It's no coincidence that as arms become America's No. 1 export, civilian jobs are going down the tubes. Columbia University economist Seymour Melman, interviewed in the Feb., 1992, issue of The Progressive , argued because of its vast expenditures for war the U.S. was "losing millions of productive jobs" in the civilian sector to foreign firms.

" The U.S. economy is in dramatic disrepair compared to Germany and Japan. By concentrating capital on civilian purposes for 45 years they've emerged as the true victors of the Cold War," Melman said.

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More recently, Chomsky wrote: "U.S. military expenditures approximate those of the rest of the world combined, while arms sales by 38 North American companies (one in Canada) account for over 60 percent of the world total."

The record of history shows the White House has used CIA and Pentagon muscle to attack nations whose officials wouldn't play ball in the capitalist league. President Eisenhower gave the green light for the 1953 CIA overthrow of Iran. President Kennedy attempted to overthrow Cuba, but failed, in 1961; President Nixon succeeded in overthrowing the legally elected president of Chile in 1973; and President Reagan funded the Contras to wage war against the leftist Sandinistas of Nicaragua.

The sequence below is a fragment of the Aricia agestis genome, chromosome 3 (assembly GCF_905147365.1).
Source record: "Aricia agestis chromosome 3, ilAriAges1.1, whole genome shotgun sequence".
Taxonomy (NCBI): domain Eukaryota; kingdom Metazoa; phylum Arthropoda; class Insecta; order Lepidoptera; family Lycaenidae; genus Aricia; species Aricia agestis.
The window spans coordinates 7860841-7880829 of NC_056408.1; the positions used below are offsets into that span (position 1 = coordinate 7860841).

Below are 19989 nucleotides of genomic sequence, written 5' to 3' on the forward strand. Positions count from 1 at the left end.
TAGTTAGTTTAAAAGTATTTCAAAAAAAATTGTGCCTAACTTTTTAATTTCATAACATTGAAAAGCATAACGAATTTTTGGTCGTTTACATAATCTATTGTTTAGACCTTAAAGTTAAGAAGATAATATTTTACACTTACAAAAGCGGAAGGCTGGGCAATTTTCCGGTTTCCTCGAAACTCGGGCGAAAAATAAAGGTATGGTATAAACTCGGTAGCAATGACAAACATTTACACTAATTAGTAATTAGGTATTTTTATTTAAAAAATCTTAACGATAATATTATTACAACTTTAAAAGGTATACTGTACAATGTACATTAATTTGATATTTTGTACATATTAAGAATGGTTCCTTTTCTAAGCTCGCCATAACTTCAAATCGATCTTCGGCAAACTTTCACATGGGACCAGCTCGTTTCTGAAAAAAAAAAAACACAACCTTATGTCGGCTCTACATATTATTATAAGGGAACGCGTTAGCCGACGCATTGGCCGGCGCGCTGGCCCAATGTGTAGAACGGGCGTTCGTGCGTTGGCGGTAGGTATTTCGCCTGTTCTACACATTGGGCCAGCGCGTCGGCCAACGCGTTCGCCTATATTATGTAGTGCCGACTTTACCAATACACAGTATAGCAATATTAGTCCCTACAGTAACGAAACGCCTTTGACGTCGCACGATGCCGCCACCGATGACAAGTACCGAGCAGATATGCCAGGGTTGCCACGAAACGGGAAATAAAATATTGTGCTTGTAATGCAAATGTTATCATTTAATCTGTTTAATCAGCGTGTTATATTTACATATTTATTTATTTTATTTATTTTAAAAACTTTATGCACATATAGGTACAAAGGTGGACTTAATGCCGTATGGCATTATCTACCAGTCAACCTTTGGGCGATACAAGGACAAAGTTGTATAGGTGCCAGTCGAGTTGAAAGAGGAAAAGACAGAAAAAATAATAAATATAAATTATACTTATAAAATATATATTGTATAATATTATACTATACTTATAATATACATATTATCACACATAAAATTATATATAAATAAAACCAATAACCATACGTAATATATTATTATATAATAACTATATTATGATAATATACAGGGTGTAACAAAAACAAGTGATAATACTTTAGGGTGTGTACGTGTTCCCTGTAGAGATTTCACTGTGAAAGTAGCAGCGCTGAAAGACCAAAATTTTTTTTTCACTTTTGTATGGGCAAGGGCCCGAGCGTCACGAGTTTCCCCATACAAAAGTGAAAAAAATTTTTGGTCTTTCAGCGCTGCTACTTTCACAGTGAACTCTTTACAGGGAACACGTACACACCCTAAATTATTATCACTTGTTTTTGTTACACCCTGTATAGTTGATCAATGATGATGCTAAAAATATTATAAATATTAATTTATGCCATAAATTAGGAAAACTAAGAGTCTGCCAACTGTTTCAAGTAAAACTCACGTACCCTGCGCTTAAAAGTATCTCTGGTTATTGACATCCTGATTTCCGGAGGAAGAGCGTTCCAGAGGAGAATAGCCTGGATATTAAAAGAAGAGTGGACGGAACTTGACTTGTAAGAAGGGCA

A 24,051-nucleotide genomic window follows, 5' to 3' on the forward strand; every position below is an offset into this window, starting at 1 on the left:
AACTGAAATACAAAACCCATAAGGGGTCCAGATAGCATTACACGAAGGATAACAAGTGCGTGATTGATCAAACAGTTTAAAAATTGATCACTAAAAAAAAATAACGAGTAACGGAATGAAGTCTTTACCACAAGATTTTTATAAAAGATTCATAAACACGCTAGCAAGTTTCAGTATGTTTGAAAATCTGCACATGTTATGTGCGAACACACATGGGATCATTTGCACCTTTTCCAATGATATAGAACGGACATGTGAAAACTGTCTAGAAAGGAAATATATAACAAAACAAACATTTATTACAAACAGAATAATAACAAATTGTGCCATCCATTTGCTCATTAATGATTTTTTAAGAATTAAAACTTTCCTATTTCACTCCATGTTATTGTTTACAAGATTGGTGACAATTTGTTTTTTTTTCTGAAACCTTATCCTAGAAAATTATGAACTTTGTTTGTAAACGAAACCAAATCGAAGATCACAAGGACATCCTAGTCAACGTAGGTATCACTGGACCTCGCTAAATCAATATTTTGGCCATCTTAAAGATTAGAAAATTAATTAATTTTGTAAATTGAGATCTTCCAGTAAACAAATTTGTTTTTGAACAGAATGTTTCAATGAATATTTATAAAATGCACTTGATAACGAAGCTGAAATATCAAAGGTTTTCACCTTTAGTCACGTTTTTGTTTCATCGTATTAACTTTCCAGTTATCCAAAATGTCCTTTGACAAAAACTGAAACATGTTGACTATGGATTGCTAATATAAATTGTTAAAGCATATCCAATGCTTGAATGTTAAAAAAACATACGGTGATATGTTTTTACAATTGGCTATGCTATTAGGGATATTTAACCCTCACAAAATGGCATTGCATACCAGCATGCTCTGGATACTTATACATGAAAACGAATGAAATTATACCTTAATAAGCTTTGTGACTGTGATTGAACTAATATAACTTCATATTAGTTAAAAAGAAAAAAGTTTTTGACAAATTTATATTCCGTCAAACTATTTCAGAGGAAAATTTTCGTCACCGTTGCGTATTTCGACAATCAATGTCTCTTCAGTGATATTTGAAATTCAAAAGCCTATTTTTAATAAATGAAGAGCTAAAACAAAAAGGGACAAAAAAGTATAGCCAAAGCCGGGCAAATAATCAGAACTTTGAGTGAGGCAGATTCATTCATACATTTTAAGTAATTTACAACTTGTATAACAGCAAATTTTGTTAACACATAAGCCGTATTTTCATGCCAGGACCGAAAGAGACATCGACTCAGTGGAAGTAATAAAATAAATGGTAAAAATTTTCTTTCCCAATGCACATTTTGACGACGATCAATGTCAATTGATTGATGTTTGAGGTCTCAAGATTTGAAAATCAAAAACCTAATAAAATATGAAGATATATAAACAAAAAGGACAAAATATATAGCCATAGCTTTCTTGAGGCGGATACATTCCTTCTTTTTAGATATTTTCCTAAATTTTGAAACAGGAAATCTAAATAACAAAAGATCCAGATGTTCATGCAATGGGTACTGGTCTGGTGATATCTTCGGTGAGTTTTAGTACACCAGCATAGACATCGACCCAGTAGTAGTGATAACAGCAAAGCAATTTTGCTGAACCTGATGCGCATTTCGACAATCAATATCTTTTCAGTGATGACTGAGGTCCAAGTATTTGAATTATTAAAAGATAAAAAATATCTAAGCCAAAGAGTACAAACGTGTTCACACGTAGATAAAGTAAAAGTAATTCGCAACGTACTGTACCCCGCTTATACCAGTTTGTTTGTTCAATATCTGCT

"Because of Red Scare anxieties," wrote James Carroll in "House of War"( Houghton Mifflin), "Americans would uncritically accept the maturing of an economic system (capitalism) that, in its effect if not its structure, condemned most of the world to crushing impoverishment. The humane aspects of Marx's critique of capitalism would not be reckoned with in the United States, with dangerous consequences that define the ever more polarized twenty-first century."

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Sherwood Ross worked as a reporter for the Chicago Daily News and contributed a regular "Workplace" column for Reuters. He has contributed to national magazines and hosted a talk show on WOL, Washington, D.C. In the Sixties he was active as public (more...)